Labat — recently elected as Fulton County Sheriff — stresses the process didn’t push him to radically change his mind about the criminal justice system. “I’m law enforcement through and through,” he states. Still, he says, “the community broke through on understanding how we were going to communicate, that’s the biggest takeaway from me.” He will take the lessons into his new role. “We have a new responsibility, given all the civil unrest and the conversations communities want to have,” he says. “We have an obligation as law enforcement not just to sit at the table, but to have meaningful conversations about putting our community first.”
As Labat takes on his new role, Winn will continue her own as an abolitionist: “I’ll be back and forth at it again [with Labat] as he just won the election to be sheriff of Fulton County Jail, which is overcrowded and some of it needs to be closed up.”
Other divisions remain in place. Bervera points out the mayor’s administration has since cut off community dialogue in regards to the four proposals released by DJDS. “The task force has been dissolved, the planning team has been dissolved, the mayor’s office is not forthcoming,” she notes. “It’s clear that they have eliminated any real community power in this phase.”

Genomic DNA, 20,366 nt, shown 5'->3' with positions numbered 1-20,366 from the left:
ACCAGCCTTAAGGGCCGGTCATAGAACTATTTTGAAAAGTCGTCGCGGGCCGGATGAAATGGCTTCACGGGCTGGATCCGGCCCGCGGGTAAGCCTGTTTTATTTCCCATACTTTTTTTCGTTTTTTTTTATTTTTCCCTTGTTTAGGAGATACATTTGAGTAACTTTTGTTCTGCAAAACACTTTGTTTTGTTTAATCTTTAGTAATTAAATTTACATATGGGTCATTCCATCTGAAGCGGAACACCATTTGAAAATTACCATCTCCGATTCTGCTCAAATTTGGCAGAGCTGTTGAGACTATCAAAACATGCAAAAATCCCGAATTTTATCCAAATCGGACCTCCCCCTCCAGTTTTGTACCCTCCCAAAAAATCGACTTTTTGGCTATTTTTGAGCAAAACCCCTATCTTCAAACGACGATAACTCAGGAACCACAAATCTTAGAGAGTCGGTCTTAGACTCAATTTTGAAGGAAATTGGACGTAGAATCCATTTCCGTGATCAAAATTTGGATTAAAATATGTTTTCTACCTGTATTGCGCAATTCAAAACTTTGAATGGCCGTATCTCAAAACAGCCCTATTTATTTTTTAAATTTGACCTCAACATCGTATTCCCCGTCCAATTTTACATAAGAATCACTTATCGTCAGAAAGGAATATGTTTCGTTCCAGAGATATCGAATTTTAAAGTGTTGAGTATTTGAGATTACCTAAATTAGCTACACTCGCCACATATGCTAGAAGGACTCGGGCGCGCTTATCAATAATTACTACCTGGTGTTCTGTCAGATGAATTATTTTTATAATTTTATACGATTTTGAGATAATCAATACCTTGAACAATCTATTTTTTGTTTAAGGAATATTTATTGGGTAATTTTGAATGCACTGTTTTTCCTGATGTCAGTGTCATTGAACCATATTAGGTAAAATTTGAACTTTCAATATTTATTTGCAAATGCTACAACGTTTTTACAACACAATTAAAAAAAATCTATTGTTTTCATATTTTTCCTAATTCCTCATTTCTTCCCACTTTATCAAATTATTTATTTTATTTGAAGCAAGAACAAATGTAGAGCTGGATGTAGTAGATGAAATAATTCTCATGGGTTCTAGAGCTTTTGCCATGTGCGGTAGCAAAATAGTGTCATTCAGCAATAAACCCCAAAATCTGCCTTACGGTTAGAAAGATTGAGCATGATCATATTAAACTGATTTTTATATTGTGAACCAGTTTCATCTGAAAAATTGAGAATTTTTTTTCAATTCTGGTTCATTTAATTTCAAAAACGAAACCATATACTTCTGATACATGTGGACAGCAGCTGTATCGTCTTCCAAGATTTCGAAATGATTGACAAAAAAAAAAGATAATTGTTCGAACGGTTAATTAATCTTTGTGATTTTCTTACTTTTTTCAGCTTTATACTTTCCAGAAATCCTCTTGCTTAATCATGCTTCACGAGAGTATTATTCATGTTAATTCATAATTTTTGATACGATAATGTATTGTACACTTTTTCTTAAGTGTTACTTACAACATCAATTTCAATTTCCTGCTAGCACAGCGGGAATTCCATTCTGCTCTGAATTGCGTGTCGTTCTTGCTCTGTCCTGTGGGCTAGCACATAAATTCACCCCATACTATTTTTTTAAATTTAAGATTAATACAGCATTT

“Community and government partnerships mean shared power — you need structures and systems, not just collecting input from the community and creating a glossy report,” Bervera continues. She believes the engagement around the task force — a process she calls “exhilarating, frustrating, inspiring and exhausting” — was a good first step.
Until the city closes the facility and makes a decision around the ACDC proposals, “community organizers and leaders will keep up the fight to end criminalization in their communities and transform the jail into a center for wellness, equity and freedom,” Bervera states. “We believe we have not won the campaign,” Winn says, “unless we put something in its place.”